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Muriel Spark: Aiding And Abetting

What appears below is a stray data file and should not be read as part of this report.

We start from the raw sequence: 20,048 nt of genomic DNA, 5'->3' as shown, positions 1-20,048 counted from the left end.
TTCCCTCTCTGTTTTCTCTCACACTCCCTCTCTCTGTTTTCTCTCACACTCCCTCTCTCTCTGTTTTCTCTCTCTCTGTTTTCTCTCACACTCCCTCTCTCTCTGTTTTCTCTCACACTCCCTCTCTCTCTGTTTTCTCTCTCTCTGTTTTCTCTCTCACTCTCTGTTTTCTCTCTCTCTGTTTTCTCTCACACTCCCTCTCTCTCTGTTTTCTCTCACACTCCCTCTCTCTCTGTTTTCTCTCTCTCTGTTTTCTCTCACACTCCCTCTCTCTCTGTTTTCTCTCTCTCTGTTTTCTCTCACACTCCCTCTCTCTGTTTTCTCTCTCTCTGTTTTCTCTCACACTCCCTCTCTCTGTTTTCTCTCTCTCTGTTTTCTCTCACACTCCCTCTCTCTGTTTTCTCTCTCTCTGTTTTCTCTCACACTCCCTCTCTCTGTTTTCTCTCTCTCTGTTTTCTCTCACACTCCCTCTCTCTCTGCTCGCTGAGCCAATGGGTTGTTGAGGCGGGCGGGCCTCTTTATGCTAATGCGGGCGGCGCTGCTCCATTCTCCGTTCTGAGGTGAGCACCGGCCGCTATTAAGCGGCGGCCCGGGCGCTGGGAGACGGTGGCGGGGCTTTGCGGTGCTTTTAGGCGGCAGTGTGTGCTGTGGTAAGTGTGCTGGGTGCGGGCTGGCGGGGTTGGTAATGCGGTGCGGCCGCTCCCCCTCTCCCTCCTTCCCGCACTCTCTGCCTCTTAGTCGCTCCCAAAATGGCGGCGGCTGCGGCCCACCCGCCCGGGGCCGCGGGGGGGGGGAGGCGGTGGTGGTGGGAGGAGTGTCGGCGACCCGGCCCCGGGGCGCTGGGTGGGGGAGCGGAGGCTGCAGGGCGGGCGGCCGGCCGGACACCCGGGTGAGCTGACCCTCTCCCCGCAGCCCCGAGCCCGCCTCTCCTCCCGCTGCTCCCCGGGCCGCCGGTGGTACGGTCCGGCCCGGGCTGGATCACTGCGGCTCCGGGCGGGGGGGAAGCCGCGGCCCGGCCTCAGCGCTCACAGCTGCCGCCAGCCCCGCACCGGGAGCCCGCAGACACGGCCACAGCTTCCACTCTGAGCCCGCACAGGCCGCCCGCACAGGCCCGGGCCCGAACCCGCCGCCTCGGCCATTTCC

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On Nov. 7, 1974, the seventh Earl Of Lucan, posing as a burglar, broke into his own home and accidentally bludgeoned his children's nanny to death in a botched attempt to murder his wife, who survived severe blows to the head. Many speculated that a loyal network of bluebloods, in defiance of authorities, arranged for his subsequent disappearance and bankrolled his quarter-century evasion from criminal charges. Fueled by occasional "sightings," predominantly in central Africa, the story never died, but Lord Lucan did, at least officially, in 1999, when the British government declared him dead in order to settle his estate. At 82, Muriel Spark, the celebrated author of The Prime Of Miss Jean Brodie and A Far Cry From Kensington, has every reason to speculate that Lucan, 16 years her junior, lives on as more than just legend. Her elaborate hypothesis, run through a maze of writerly embellishments, forms the basis of Aiding And Abetting, an uneven but often ruthlessly witty satire about upper-class amorality. Spark amplifies the story's tabloid luridness by introducing another fugitive, also based on fact: Dr. Hildegard Wolf, a sought-after Paris psychiatrist who forces patients to listen to her descriptions of her own exploits for several $1,500 sessions before she turns her attention to their problems. (Wolf had previously made a fortune as a fake stigmatic in Bavaria, duping poor Catholics into paying money for miracles until it was discovered that her "wounds" ran menstrual blood.) The union of Wolf and Lucan promises a wicked comic gambit between world-class liars, both of whom are banking on their opponent's lack of scruples. But Spark diffuses their tête-à-tête with needless complications. First, she adds a second patient who also claims to be Lord Lucan, leaving Wolf and her devoted French lackey Jean-Pierre to figure out which is the "real" Lucan, and whether the Lucans are in cahoots. Then Spark tacks on another subplot, as two of Lucan's distant English acquaintances conduct an investigation to track him down and bring him to justice. The latter red herring exists almost entirely to serve Spark's class critique, as the amateur detectives uncover the aging aristocrats who have supported Lucan all these years. While their cool snobbery comes as no surprise—one laments the young nanny's murder because good help is hard to replace—the odd irony is that no one actually liked Lucan, who was by all accounts a dull, arrogant, unpleasant man with a serious gambling problem. Though Spark's prose crackles with scathing wit, and her simple economy keeps the story moving at a breathless pace, Aiding And Abetting seems distracted and off-point, with its satire buried under too many convoluted developments. Dead or alive, Lucan escapes another snare.